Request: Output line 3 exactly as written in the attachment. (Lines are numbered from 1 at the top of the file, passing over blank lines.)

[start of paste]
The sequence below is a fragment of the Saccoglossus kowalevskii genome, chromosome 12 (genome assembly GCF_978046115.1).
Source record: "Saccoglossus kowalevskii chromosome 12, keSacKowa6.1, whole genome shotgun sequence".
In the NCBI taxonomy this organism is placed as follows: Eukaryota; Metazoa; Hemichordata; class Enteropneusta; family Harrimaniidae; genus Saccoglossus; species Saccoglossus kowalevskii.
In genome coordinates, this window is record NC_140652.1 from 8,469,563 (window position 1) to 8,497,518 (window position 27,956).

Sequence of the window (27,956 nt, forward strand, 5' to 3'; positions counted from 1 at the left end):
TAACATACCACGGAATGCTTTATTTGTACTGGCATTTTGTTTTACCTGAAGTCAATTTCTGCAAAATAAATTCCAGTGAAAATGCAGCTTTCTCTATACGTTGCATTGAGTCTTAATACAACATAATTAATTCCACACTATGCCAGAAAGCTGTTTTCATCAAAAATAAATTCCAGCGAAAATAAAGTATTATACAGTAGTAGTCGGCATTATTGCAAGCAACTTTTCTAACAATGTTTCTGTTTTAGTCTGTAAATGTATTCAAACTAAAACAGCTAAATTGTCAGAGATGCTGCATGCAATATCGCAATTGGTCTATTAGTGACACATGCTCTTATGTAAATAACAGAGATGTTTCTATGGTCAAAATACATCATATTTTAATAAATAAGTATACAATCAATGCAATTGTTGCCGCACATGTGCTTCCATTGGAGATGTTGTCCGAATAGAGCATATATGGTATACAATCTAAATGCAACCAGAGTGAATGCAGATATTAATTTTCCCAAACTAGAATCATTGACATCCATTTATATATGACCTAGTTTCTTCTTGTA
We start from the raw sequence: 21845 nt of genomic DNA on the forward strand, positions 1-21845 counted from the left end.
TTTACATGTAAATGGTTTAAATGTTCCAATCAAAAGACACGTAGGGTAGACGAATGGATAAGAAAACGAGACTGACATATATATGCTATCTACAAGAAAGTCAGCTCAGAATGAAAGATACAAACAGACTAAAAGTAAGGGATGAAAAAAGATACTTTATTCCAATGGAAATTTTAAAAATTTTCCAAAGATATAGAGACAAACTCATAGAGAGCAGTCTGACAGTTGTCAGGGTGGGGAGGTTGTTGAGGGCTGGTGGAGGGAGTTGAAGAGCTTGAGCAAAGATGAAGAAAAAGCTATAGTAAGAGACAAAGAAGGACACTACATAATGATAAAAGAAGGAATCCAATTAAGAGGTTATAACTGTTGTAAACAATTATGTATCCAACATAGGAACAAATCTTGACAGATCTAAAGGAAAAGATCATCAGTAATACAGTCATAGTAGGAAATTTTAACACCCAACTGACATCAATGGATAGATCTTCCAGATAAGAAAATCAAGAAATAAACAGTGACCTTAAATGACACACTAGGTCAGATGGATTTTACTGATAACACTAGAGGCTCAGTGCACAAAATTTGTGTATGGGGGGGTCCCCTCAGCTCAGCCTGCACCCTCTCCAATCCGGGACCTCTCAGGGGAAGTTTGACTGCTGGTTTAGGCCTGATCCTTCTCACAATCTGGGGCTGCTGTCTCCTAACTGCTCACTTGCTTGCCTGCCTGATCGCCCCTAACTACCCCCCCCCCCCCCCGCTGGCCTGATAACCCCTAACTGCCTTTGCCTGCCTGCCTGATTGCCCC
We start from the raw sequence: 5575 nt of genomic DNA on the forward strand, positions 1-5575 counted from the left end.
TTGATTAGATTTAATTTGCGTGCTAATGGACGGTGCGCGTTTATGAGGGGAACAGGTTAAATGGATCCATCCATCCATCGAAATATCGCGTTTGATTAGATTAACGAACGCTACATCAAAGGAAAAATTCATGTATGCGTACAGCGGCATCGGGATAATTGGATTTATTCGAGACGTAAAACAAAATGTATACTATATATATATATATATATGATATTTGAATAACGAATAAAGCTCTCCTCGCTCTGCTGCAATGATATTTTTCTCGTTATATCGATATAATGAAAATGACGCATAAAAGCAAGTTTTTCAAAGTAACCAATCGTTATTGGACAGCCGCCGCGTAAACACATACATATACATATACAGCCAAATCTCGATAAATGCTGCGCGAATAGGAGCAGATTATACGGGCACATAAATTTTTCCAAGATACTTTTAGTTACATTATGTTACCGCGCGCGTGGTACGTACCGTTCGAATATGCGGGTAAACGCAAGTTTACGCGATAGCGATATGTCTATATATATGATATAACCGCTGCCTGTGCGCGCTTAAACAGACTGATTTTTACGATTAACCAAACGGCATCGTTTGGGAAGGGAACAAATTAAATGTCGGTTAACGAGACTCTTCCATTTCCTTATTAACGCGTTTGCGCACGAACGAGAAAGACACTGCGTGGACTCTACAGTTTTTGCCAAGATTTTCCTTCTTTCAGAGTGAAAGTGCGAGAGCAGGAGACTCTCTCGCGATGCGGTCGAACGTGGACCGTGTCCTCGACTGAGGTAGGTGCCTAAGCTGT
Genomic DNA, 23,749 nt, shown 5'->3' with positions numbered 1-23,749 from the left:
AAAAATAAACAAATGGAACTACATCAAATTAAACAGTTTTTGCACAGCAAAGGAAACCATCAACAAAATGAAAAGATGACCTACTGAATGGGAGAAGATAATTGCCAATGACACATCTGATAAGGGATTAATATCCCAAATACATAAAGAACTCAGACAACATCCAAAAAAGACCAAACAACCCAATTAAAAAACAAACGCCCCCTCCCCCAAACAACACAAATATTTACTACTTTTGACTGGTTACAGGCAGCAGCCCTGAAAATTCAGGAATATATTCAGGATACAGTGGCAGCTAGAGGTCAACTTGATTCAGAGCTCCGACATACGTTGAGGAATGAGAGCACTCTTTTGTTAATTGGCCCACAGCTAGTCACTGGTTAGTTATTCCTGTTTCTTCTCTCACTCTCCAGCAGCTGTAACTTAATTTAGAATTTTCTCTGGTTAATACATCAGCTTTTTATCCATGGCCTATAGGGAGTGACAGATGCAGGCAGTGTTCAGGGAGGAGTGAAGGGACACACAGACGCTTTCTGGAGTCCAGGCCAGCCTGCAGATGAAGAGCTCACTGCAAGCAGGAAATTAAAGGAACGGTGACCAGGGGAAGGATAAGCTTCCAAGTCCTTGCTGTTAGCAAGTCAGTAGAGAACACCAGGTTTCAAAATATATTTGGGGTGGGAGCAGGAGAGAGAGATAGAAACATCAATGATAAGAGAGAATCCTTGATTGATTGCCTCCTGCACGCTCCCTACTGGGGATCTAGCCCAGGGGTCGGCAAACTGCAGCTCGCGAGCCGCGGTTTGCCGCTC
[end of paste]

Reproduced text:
In the NCBI taxonomy this organism is placed as follows: Eukaryota; Metazoa; Hemichordata; class Enteropneusta; family Harrimaniidae; genus Saccoglossus; species Saccoglossus kowalevskii.